Also becomes the first Indian woman to ever win a gold at the extravaganza.
Manu Bhaker showed exemplary temperament to put behind her disappointing Asian Games campaign to become win India’s first shooting gold, and second overall at any Youth Olympic Games.
Manu Bhaker’ YOG gold: An incredible tale of redemption
Bhaker was always India’s best prospect for a gold at the Youth Olympic Games. Her selection as India’s flag bearer at the opening ceremony, therefore, did not come as a surprise. But the Commonwealth gold winner seemed to be in some sort of a slump for the past few months. She returned empty-handed at both the Asian Games and Changwon World Championship. Her father, Ramkishen Bhaker, informed about her disappointment after the Asian Games, stating how “unusually dull” she was after her poor show.
“She doesn’t like losing, and more than that, she was gutted that she let herself and the country down at the Asian Games,” Ramkishen says.
Bhaker had qualified with an Asian Games record points, only to falter into the finals as she finished sixth. It seemed as though she was buckling under the weight of India’s high expectations. Or was she overrated?
But Bhaker was certainly not a flash in the pan. She is one of those athletes who will not take a no for a failure. She made amends for the harrowing misses in both the games in the best possible manner, by putting a tip-top performance on a much global stage of Youth Olympics. In the process, she justified India’s high hopes from her.
How the events unfolded
Manu Bhaker had topped the qualifying round easily, with a score of 576. Those included a series of 95, 96, 96, 96, 95, 98 scores. Her immediate opponent had a score of 569, showing the gulf in Bhaker and her fellow opponent’s performances.
Bhaker began the 10m Pistol Shooting finals with a 10.0 and followed it with a 10.1 and 10.4 thereafter. At the end of Stage 1, she led the eight-woman final with 99.3, after a sequence that included seven 10+ scores.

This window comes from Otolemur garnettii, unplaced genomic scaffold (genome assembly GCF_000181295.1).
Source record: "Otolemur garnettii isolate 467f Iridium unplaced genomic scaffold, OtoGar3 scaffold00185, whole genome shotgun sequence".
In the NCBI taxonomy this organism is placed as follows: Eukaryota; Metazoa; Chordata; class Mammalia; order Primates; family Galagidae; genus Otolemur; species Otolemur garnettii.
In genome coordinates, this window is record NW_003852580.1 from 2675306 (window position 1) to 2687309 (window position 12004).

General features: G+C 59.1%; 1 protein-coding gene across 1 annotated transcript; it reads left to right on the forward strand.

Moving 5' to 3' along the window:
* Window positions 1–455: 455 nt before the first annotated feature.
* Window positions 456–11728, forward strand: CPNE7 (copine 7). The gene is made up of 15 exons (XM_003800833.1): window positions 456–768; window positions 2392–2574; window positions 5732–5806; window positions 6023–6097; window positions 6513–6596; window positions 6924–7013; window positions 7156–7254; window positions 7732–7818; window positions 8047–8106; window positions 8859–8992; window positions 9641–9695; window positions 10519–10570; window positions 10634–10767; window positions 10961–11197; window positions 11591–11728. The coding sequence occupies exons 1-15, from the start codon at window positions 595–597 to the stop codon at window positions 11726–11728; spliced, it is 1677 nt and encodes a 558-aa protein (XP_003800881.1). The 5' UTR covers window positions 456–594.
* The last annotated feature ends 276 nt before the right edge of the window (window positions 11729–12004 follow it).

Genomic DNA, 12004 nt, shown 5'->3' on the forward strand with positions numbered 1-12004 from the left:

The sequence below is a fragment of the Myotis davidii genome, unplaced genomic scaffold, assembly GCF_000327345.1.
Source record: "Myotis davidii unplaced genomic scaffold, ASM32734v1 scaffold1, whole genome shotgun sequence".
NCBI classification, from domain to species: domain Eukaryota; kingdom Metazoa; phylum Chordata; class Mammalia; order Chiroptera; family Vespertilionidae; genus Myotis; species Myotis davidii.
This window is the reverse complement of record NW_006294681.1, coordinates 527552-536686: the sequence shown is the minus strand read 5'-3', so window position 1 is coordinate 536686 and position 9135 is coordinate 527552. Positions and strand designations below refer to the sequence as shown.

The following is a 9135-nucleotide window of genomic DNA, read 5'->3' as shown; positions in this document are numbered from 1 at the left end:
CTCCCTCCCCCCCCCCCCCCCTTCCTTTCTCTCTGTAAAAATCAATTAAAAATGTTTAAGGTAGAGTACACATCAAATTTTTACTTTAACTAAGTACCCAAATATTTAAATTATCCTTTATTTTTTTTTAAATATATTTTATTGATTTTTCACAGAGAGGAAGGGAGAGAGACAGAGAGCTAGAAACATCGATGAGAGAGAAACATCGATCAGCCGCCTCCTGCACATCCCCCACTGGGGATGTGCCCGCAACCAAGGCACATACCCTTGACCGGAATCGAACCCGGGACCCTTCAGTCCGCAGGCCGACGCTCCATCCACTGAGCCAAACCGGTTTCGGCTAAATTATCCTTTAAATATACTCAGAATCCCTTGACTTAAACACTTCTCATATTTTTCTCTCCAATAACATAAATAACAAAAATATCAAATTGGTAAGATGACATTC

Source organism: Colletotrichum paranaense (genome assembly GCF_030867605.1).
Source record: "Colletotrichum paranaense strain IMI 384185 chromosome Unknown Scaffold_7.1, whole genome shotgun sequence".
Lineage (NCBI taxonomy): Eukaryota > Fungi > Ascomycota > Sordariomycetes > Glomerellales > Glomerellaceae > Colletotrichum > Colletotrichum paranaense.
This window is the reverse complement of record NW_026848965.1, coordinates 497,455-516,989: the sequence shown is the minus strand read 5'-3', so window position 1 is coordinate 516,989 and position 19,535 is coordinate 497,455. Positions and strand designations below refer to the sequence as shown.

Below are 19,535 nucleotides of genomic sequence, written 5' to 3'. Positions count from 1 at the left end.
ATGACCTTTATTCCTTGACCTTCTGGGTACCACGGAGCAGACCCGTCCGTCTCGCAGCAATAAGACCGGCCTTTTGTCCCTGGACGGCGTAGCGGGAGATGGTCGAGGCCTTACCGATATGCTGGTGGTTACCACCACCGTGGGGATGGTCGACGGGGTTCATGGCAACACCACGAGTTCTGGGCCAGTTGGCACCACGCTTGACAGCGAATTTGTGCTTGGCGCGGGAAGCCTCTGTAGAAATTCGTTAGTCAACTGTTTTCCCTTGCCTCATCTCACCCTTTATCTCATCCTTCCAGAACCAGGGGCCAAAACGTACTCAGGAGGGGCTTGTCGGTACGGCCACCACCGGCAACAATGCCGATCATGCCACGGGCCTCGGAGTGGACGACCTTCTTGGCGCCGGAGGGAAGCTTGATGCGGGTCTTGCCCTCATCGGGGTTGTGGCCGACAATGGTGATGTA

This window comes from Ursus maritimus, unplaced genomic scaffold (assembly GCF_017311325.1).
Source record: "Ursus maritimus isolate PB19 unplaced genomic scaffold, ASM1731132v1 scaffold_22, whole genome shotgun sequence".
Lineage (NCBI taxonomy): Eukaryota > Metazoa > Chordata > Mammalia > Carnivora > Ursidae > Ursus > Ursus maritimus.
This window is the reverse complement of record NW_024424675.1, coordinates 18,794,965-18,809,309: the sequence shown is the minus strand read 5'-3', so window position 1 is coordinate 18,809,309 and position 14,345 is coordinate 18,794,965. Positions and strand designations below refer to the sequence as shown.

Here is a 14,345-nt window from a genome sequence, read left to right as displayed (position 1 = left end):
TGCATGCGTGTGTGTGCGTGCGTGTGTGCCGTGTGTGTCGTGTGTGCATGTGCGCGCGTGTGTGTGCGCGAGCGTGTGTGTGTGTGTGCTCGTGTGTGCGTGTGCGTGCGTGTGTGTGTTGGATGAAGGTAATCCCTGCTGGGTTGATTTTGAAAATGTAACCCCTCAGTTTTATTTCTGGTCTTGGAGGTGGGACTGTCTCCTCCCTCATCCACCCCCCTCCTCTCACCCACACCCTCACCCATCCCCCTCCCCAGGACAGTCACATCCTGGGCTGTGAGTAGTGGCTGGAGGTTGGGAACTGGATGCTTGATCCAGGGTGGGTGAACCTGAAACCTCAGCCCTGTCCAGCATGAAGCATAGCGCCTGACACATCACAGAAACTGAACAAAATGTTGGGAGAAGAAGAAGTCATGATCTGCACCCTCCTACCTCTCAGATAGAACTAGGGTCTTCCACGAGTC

Although Bhaker started the second stage, the elimination round, with two 9.8s, she followed them up with a 10.1 and 9.9. Those scores helped her maintain the lead over her Asian compatriot, Thailand’s Kanyakorn Hirunphoem.
Thereafter, she led most of the time, with a brief slip to a second place. She won the event unanimously, with competition rarely giving her any significant challenge.
As a result, Manu Bhaker became India’s first shooter and also the first Indian woman to win a Youth Olympic gold.
The precious gold marked another success story in India’s attempts to develop young talent, as the country looks to boost its performance in International events.
Here are select reactions on Twitter after Bhaker’s historic feat:
— Preity G Zinta (@realpreityzinta) October 10, 2018
Proud of India's daughter Manu Bhaker. Your victory at Youth Olympic Games is a reflection that our girls are challenging age-old mindsets that are the biggest impediment in development. You are the change that will ensure a free, safe and educated world for all our girls.
— Kailash Satyarthi (@k_satyarthi) October 10, 2018
— Vikram Sathaye (@vikramsathaye) October 10, 2018
Other successes at YOG
Elsewhere, Indian Men’s hockey team thrashed Kenya 7-1 in their third Hockey 5s group stage match.
Manav Thakkar and Archana Kamath won their singles matches in the group stage of Table Tennis event. India’s rising badminton prodigy, Lakshya Sen, won his first game against Ukraine’s Danilo Bosniuk in two straight sets of 23-21 and 21-8.
India now has won 5 medals, 2 gold, and 3 silver, catapulting them into the 4th place of the YOG medal tally. They are superseded only by Russia (13 G, 2 S, 1 B), Hungary (7 G, 1 S, 1 B) and Italy (2 G, 4 S, 6 B).